- In 1971, former President Richard Nixon named drug addiction “public enemy number one.” Strict punishments for drug offenders were put into place, marking the beginning of the so-called War on Drugs. However, Nixon recognized a growing need to offer treatment options for addicted veterans. He established the first federal Methadone program, which was available to anyone with an addiction to opioids. Since then, the drug has been used to treat addiction.
How Methadone Is Used In The Treatment of Addiction
Methadone is a Medication-Assisted Treatment (MAT) that should be taken in conjunction with substance abuse treatment and counseling. However, many people just take the drug without addressing the underlying causes of their addiction. Offered in a pill, liquid, or wafer form; the drug works by changing the way the brain and the nervous system respond to pain to reduce drug withdrawal. Withdrawal is typically what drives an addiction to heroin or prescription painkillers. Women who are hooked on these drugs get very sick if they don’t have an adequate amount in their system. Those who use heroin or other opioids are forced to take their drug of choice several times a day. Methadone is slow-acting and can last up to 16-30 hours, requiring only a once-daily dose. It reduces the potential for a lethal overdose, lessens cravings, and prevents excruciating withdrawal symptoms. There are strict federal regulations that control how this drug is administered. Only licensed clinics and doctors that have been approved to dispense the drug can provide it as a treatment method. Because it is such a highly guarded substance, women who take this medication must go to their specified provider to receive a daily dose for an extended period of time. After a proven track record of responsible use and abstinence from heroin or other opioids, it can be offered as a take-home prescription.
Why This MAT Has Been Viewed As A Safer Alternative To Heroin and Opioids
There are two main reasons why Methadone is considered a safe alternative to heroin and other opioids. When America established its first Methadone clinics, most heroin users were injecting the drug intravenously with needles. As a result, there was a rampant increase in the number of people contracting Hepatitis and other blood-borne diseases (which would later include HIV). Because this Medication-Assisted Therapy is administered safely, addicts no longer need to use needles; which has greatly reduced the spread of disease. Also, Methadone is regulated by the Food and Drug Administration, so it is considered much safer than street heroin. Plus, it is taken once a day as opposed to prescription narcotics which are usually taken around the clock. This significantly reduces the likelihood of overdose.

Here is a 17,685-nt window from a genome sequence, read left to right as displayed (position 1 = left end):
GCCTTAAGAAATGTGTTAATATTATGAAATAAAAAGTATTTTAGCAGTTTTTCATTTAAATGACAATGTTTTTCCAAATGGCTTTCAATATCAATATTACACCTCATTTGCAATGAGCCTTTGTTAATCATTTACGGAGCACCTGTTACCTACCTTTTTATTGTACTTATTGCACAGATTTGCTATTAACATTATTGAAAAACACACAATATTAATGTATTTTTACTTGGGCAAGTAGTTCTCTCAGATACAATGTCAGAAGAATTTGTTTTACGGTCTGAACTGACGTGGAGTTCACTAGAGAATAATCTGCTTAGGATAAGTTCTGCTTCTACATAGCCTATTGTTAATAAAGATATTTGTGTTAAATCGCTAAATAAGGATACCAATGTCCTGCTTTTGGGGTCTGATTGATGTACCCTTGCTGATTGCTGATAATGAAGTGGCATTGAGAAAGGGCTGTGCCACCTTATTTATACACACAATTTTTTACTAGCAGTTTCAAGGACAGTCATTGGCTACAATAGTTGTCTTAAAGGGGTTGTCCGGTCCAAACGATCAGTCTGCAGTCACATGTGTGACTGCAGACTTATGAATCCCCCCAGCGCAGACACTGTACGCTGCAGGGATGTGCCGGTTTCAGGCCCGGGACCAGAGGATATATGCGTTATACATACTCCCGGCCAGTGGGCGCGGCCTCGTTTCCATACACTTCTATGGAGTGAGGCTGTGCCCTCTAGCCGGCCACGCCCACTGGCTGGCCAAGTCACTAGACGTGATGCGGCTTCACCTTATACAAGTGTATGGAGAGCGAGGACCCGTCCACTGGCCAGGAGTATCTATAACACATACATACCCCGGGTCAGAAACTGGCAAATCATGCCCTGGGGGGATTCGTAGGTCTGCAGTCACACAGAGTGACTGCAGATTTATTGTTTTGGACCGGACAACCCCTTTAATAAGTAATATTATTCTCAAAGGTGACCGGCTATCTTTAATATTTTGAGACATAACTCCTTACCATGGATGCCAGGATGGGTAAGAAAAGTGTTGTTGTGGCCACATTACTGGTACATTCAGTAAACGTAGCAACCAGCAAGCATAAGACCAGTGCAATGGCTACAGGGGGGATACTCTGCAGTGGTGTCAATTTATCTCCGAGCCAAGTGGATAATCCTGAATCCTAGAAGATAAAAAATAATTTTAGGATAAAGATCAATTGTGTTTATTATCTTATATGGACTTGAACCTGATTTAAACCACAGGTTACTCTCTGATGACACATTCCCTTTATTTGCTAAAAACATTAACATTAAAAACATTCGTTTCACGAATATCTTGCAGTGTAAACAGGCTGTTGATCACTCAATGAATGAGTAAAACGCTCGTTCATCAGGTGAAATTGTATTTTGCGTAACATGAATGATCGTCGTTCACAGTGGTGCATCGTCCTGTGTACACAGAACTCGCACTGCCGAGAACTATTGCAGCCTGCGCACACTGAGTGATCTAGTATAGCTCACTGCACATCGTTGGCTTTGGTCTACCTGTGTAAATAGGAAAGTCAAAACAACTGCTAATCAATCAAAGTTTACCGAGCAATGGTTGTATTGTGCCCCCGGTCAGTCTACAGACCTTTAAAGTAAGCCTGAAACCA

The Downside To Methadone Maintenance
Methadone is a highly addictive substance. Those who take it every day will become dependent on it and ultimately have to withdraw from it. The ultimate goal of this kind of Medication-Assisted Treatment is to replace the use of heroin or narcotic painkillers with a safe, supervised maintenance program that will allow addicts to slowly reduce their use of opioids. According to the Substance Abuse and Mental Health Services Administration (SAMHSA), the length of this treatment should be a minimum of 12 months. While organizations like SAMSHA insist that a Methadone maintenance program is not designed to serve as a substitute for heroin or prescription opioids, that is exactly what it is. Those addicted to heroin or narcotic painkillers stop taking their drug of choice and start taking this medication instead. Although abstinence is the ultimate goal of this form of addiction treatment, opioid dependence is ongoing for an extended period of time. This is not ideal. Furthermore, Methadone side effects can create uncomfortable body sensations, which does not promote optimal health among those who use the drug. These include: